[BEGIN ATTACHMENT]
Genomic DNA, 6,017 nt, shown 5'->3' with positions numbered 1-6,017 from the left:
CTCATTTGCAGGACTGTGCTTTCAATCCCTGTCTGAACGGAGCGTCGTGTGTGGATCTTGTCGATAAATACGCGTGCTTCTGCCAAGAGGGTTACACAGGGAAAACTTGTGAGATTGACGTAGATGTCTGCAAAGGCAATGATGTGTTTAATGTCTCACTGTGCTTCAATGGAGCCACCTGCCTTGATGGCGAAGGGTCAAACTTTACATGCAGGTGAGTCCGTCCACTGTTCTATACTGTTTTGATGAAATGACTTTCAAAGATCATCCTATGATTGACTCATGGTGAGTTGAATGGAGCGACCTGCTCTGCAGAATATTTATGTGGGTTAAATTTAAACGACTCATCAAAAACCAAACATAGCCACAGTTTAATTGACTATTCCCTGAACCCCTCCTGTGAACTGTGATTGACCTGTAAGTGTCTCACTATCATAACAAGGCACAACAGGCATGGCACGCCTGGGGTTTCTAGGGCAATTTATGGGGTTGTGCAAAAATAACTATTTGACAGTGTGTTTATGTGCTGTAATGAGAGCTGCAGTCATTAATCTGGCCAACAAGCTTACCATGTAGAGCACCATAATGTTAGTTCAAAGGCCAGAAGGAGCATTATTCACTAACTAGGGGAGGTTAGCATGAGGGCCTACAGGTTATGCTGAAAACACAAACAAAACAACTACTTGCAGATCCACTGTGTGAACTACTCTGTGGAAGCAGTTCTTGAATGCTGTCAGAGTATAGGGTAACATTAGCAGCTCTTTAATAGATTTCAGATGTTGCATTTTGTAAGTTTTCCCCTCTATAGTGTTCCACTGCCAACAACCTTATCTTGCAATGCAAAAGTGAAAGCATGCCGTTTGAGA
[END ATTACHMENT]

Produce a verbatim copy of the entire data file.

Genomic DNA, 6,017 nt, shown 5'->3' with positions numbered 1-6,017 from the left:
CTCATTTGCAGGACTGTGCTTTCAATCCCTGTCTGAACGGAGCGTCGTGTGTGGATCTTGTCGATAAATACGCGTGCTTCTGCCAAGAGGGTTACACAGGGAAAACTTGTGAGATTGACGTAGATGTCTGCAAAGGCAATGATGTGTTTAATGTCTCACTGTGCTTCAATGGAGCCACCTGCCTTGATGGCGAAGGGTCAAACTTTACATGCAGGTGAGTCCGTCCACTGTTCTATACTGTTTTGATGAAATGACTTTCAAAGATCATCCTATGATTGACTCATGGTGAGTTGAATGGAGCGACCTGCTCTGCAGAATATTTATGTGGGTTAAATTTAAACGACTCATCAAAAACCAAACATAGCCACAGTTTAATTGACTATTCCCTGAACCCCTCCTGTGAACTGTGATTGACCTGTAAGTGTCTCACTATCATAACAAGGCACAACAGGCATGGCACGCCTGGGGTTTCTAGGGCAATTTATGGGGTTGTGCAAAAATAACTATTTGACAGTGTGTTTATGTGCTGTAATGAGAGCTGCAGTCATTAATCTGGCCAACAAGCTTACCATGTAGAGCACCATAATGTTAGTTCAAAGGCCAGAAGGAGCATTATTCACTAACTAGGGGAGGTTAGCATGAGGGCCTACAGGTTATGCTGAAAACACAAACAAAACAACTACTTGCAGATCCACTGTGTGAACTACTCTGTGGAAGCAGTTCTTGAATGCTGTCAGAGTATAGGGTAACATTAGCAGCTCTTTAATAGATTTCAGATGTTGCATTTTGTAAGTTTTCCCCTCTATAGTGTTCCACTGCCAACAACCTTATCTTGCAATGCAAAAGTGAAAGCATGCCGTTTGAGA